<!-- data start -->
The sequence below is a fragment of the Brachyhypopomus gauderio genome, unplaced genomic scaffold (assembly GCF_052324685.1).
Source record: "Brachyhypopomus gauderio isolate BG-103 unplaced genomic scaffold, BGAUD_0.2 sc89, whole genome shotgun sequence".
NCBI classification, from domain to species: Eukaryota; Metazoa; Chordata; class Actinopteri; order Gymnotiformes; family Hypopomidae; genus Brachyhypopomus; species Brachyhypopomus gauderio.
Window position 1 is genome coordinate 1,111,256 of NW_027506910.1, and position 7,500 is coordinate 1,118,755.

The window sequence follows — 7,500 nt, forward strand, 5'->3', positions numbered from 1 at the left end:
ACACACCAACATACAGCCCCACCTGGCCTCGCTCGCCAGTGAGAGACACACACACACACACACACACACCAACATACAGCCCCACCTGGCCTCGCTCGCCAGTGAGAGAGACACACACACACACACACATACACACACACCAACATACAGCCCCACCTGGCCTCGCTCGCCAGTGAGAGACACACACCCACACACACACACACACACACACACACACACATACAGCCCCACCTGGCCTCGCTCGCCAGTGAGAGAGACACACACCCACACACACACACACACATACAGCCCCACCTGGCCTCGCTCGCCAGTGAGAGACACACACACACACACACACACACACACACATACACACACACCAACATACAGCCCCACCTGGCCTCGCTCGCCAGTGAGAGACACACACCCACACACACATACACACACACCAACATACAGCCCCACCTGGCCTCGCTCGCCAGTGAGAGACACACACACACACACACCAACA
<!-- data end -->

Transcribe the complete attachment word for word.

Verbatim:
The sequence below is a fragment of the Brachyhypopomus gauderio genome, unplaced genomic scaffold (assembly GCF_052324685.1).
Source record: "Brachyhypopomus gauderio isolate BG-103 unplaced genomic scaffold, BGAUD_0.2 sc89, whole genome shotgun sequence".
NCBI classification, from domain to species: Eukaryota; Metazoa; Chordata; class Actinopteri; order Gymnotiformes; family Hypopomidae; genus Brachyhypopomus; species Brachyhypopomus gauderio.
Window position 1 is genome coordinate 1,111,256 of NW_027506910.1, and position 7,500 is coordinate 1,118,755.

The window sequence follows — 7,500 nt, forward strand, 5'->3', positions numbered from 1 at the left end:
ACACACCAACATACAGCCCCACCTGGCCTCGCTCGCCAGTGAGAGACACACACACACACACACACACACCAACATACAGCCCCACCTGGCCTCGCTCGCCAGTGAGAGAGACACACACACACACACACATACACACACACCAACATACAGCCCCACCTGGCCTCGCTCGCCAGTGAGAGACACACACCCACACACACACACACACACACACACACACACATACAGCCCCACCTGGCCTCGCTCGCCAGTGAGAGAGACACACACCCACACACACACACACACATACAGCCCCACCTGGCCTCGCTCGCCAGTGAGAGACACACACACACACACACACACACACACACATACACACACACCAACATACAGCCCCACCTGGCCTCGCTCGCCAGTGAGAGACACACACCCACACACACATACACACACACCAACATACAGCCCCACCTGGCCTCGCTCGCCAGTGAGAGACACACACACACACACACCAACA